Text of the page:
James Antill (illiterat) wrote,

YUM resource usage, an accurate assessment

As a YUM developer it's hard not to notice the number of complaints/attacks on YUM about it being slow and/or using too much memory, the most common thing about almost all of these complaints though is how inaccurate they are. To be clear, YUM did used to take a lot more time than was required to do simple operations and there are very likely some more improvements that can be made for certain situations BUT yum is currently "not slow" at most normal operations for Fedora users and RHEL/CentOS users should be getting a much newer/faster variant than they currently have in the very near future.

The most common misleading piece of data is to directly compare YUM to APT, smart or Zypper. The most obvious problem is that the commands/interfaces do not directly map between applications, and so hard to compare. For instance, at the simplest level, "yum install" accepts package names, "provides" or filenames contained within a package all of which can have wildcards and/or some of epoch/version/release/arch. But the problem goes even deeper than that, as the core assumptions each application makes are very different and so hard to compare. For instance, yum will automatically update it's metadata for the configured repositories but smart and apt both require the user does this manually. Or that yum/rpm is assumed to be used in an environment that has dependencies which use a combination of package names, versioned PRCO (Provides, Requires, Conflicts and Obsoletes) and explicit file dependencies.

In short it's fair to say that each package management tool has a close relationship with the main distribution(s) it is developed for, if for no other reason than that's where the developers tend to come from but also in more than one instance in the last 6 months specific cases of how new YUM features would work were defined by Fedora and not just the YUM developers.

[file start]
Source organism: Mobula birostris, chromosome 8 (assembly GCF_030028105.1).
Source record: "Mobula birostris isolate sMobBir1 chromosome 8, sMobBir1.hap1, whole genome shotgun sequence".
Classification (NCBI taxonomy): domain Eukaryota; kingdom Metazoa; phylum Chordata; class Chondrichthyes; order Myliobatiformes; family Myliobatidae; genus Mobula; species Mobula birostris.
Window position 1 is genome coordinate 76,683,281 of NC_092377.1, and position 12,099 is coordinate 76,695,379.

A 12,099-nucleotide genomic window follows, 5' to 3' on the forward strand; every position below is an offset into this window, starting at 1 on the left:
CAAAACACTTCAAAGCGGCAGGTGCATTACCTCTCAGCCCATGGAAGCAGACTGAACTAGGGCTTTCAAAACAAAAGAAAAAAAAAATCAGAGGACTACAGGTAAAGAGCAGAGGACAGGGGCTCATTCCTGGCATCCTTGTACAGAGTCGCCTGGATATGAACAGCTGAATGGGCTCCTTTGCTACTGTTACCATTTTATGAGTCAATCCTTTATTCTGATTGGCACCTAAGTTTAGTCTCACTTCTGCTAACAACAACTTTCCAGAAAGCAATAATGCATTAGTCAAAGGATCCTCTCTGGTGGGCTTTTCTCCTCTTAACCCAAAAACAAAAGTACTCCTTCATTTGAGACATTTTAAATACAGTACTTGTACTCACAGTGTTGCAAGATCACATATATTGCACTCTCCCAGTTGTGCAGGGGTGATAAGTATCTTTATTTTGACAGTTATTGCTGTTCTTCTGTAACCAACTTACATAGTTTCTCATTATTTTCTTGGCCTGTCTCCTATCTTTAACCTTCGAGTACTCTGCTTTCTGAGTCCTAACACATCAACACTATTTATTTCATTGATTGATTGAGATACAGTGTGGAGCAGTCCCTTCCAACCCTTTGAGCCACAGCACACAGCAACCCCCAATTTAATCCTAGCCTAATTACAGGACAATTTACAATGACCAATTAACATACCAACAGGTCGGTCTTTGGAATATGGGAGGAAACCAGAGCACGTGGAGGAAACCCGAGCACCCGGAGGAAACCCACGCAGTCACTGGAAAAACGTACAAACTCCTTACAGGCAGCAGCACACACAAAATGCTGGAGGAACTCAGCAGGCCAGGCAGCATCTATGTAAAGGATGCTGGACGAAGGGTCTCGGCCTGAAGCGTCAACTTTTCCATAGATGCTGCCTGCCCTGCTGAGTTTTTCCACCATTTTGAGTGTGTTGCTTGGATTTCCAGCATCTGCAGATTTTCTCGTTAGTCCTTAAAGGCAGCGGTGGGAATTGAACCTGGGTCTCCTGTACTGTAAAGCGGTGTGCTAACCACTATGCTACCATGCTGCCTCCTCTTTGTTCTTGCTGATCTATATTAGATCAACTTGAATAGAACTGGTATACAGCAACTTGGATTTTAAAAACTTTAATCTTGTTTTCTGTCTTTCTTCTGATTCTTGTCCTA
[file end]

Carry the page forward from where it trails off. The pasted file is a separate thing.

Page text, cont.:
Which brings us to YUM resources usage within Fedora/etc. which, as I said initially, in older versions has been a real and valid complaint against YUM. However the situation has been much improved over the last year. The use cases for which current YUM can still be "significantly" slower than we'd like is vanishingly small. Obviously Fedora 7 and 8, as well as RHEL/CentOS 5 will be slower to pickup the speed enhancements that have been made since 3.2.8, however this is not a failing of YUM more a consequence of the longer release periods associated with those distributions.

As a final note I'd say that the biggest reason a lot of these recent complaints annoy me is not just that they are inaccurate but that they tend to grossly mislead the reader into thinking that "package management" is a solved problem and the biggest obstacle to solve is whether "install foo" takes 3 seconds or 6 seconds. In my opinion this could not be further from the truth, managing 2-6 machines is an ugly problem in all the current solutions and managing 100-10,000 is basically not done. Then there are things like the 10x10 problem, where we are only starting to see ideas like KOPERS which might help solve the problem (but will require changes in the way package management is assumed to work). And that's completely ignoring the problems that have had attempted solutions (that failed) multiple times, like "rollback" support.

Tags: benchmarks, performance, yum
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